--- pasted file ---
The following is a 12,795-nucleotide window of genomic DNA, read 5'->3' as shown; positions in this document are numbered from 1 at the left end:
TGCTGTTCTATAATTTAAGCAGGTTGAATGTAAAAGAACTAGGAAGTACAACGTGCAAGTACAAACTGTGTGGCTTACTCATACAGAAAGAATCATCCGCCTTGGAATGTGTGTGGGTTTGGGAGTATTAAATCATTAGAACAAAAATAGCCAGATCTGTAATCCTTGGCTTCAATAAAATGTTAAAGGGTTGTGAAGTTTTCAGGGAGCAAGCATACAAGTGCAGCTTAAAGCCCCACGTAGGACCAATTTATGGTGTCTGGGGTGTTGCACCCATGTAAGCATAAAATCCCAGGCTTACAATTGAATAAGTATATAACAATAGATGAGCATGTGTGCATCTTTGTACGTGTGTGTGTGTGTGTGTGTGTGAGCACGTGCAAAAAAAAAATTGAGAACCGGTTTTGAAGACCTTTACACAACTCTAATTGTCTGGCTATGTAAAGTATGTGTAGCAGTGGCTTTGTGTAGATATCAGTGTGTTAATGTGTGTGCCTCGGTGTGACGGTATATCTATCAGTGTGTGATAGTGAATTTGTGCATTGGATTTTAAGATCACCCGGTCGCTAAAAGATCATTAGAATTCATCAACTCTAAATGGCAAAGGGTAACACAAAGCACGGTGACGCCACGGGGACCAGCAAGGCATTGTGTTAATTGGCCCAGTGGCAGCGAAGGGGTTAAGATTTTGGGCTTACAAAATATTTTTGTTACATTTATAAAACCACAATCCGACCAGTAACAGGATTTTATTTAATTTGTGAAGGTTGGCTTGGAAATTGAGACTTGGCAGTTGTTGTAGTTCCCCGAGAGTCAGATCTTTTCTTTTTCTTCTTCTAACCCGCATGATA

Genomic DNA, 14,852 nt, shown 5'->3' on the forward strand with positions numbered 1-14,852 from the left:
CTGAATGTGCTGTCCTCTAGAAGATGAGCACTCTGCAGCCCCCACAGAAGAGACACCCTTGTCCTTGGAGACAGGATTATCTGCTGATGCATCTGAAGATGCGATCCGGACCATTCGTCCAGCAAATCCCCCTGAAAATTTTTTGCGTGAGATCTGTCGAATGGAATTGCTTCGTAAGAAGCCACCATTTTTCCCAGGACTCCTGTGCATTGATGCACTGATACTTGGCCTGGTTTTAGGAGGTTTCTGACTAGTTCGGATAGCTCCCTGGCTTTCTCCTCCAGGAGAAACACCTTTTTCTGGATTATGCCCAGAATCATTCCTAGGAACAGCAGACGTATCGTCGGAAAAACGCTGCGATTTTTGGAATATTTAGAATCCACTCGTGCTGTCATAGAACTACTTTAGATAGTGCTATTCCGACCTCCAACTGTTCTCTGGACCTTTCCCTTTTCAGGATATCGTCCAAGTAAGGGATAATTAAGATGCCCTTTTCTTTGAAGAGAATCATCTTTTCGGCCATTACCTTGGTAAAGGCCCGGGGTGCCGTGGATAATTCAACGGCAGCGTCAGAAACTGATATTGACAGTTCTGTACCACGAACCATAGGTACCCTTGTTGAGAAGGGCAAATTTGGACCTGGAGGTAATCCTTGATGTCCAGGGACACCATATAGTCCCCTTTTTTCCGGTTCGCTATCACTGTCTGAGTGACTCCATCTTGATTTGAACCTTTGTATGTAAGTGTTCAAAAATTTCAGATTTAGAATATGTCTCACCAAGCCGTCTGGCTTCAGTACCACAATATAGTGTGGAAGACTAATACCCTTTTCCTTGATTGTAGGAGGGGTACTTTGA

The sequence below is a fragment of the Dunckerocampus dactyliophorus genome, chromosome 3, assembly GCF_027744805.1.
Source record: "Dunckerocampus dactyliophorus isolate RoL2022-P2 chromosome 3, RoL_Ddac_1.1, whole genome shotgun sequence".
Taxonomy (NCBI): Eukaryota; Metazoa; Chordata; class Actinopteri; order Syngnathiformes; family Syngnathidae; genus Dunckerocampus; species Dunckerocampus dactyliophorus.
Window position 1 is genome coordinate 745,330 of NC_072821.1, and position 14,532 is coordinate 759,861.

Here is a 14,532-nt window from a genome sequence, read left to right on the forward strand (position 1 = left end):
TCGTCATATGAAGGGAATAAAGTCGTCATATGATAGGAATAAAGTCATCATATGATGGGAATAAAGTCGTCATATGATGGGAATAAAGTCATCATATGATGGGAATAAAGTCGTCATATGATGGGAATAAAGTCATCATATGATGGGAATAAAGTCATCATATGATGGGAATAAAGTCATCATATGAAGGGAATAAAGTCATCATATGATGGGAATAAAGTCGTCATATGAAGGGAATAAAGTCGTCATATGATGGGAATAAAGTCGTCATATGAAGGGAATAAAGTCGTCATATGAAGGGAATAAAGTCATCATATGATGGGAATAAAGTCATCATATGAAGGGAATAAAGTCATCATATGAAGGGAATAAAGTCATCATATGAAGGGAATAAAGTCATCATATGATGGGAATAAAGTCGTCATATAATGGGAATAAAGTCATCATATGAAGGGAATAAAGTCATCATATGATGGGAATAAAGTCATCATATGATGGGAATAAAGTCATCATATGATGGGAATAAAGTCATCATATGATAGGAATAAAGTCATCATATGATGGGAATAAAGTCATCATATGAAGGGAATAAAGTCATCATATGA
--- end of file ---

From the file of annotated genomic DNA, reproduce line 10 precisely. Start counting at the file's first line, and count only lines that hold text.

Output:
TCGTCATATGAAGGGAATAAAGTCGTCATATGATAGGAATAAAGTCATCATATGATGGGAATAAAGTCGTCATATGATGGGAATAAAGTCATCATATGATGGGAATAAAGTCGTCATATGATGGGAATAAAGTCATCATATGATGGGAATAAAGTCATCATATGATGGGAATAAAGTCATCATATGAAGGGAATAAAGTCATCATATGATGGGAATAAAGTCGTCATATGAAGGGAATAAAGTCGTCATATGATGGGAATAAAGTCGTCATATGAAGGGAATAAAGTCGTCATATGAAGGGAATAAAGTCATCATATGATGGGAATAAAGTCATCATATGAAGGGAATAAAGTCATCATATGAAGGGAATAAAGTCATCATATGAAGGGAATAAAGTCATCATATGATGGGAATAAAGTCGTCATATAATGGGAATAAAGTCATCATATGAAGGGAATAAAGTCATCATATGATGGGAATAAAGTCATCATATGATGGGAATAAAGTCATCATATGATGGGAATAAAGTCATCATATGATAGGAATAAAGTCATCATATGATGGGAATAAAGTCATCATATGAAGGGAATAAAGTCATCATATGA